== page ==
BY NISAR ALI
In the Salt Range, Soon Sakesar Valley is located in the northwest of Khushab District of Pakistan’s Punjab province. Home to beautiful lakes, the region has an abundance of saltwater lakes, home to migratory birds from Siberia in winter. But the farmers of the region had long been facing an acute shortage of water for irrigation, and now thanks to WWF for their intervention in the valley which introduced a few nature-based solutions to cope with the shortage of water.
Last month, the Institute of Urbanism, a research-based think tank, organized a trip to the Soon Valley for a cohort of environmental journalists to explore the nature-based solution to cope with the water crisis issues.
The journalists were briefed about the different projects launched by WWF, while the field visit was arranged by the Institute of Urbanism. The WWF’s intervention included: groundwater recharge well, rain harvesting system, floating treatment wetland, ablution water reuse system.
“Water is an important [issue of] Pakistan and the country is very vulnerable to the impacts of climate change,” Dr Ijaz Ahmad, senior program advisor at the Institute of Urbanism told Pamir Times.
“Though, there is no contribution of Pakistan to climate change. But it [Pakistan] falls in the top ten affected countries, he added, saying, “Pakistan is [also] a water-stressed country.
According to Dr Ijaz, with the shortage of water in the country, the quality of water in Pakistan is not good as well. Globally, the per capita demand for water is 1000 cubic metres per year. “But we have 850 to 860 cubic metres per capita.”
“Mostly, the water of Soon Sakesar Valley is salty and not useable. And the rest of the drinkable water is used in such a way that most of the water is gotten wasted.
“Groundwater Recharge Well
Groundwater recharge is a way to replenish those aquifers, either through better management of natural recharge zones or through the development of artificial recharge projects like recharge ponds, pits, and injection wells. Groundwater recharge wells are structures designed to recharge groundwater by allowing surface water, stormwater, or treated wastewater to infiltrate into the ground through a well.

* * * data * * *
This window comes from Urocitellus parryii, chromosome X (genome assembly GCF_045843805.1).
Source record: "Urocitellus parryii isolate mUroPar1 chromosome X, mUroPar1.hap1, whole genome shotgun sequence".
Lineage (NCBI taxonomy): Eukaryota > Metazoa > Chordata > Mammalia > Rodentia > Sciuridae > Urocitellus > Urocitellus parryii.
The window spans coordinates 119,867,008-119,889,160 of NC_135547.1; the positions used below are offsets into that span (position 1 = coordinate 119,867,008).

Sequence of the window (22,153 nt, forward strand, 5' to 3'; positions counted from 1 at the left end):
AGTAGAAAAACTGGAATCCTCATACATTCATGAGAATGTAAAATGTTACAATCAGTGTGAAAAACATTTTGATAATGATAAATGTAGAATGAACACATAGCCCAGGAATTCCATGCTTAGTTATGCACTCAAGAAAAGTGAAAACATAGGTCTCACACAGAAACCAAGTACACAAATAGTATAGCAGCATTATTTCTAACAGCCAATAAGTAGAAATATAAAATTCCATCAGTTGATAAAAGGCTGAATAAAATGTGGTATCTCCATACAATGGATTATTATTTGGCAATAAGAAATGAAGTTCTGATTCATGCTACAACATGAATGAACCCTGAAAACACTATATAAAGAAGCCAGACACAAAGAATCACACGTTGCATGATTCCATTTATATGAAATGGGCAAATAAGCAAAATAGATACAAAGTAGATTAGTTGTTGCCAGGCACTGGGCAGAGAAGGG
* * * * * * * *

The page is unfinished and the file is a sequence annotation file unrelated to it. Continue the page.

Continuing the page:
Rain Harvesting System
Rainwater harvesting is a technique used to collect, convey, and store rainwater for future use from relatively clean surfaces such as a roof, land surface or rock catchment. Rainwater harvesting systems consist of the following components:
• Catchment – Used to collect and store captured rainwater. • Conveyance system – It is used to transport the harvested water from the catchment to the recharge zone. • Flush – It is used to flush out the first spell of rain. • Filter – Used for filtering the collected rainwater and removing pollutants. • Tanks and recharge structures – Used to store filtered water which is ready to use.
Floating Treatment Wetland
The loating treatment wetland is a type of water treatment system that utilizes a floating platform of vegetation to remove pollutants from water bodies. The design criteria for a floating treatment wetland depend on several factors, including the size of the water body, the types of pollutants present, and the desired treatment goals. FTWs involve placing a mat or raft of buoyant materials, such as foam, on the water surface and planting it with wetland plants. As the plants grow and their roots extend into the water, they absorb nutrients, pollutants, and other contaminants.
The benefits of the solution are a relatively low-cost approach to treating water; providing habitat for wildlife, including fish, birds, and insects; improving water quality and prevention of runoff and erosion; scalability to different sizes for treating stormwater retention ponds, sewerage ponds etc. They can be designed for the aesthetic value of parks, golf courses, and urban areas.
Ablution Water Reuse System
The ablution water reuse system is a facility designed to treat and recycle water used for ablution purposes, primarily in mosques. The treated water can be used for irrigation, horticulture, lawn washing, and for meeting non-portable water demand and hence reduces the pressure on the groundwater resources. Ablution water is relatively clean and contains low levels of physio-chemical and biological contaminants. The treatment plant consists of three chambers:
The benefits of ablution water treatment plants are numerous:
Conserve water resources by reducing wastage; reduce environmental pollution by preventing untreated water discharge; and promote hygiene and sanitation.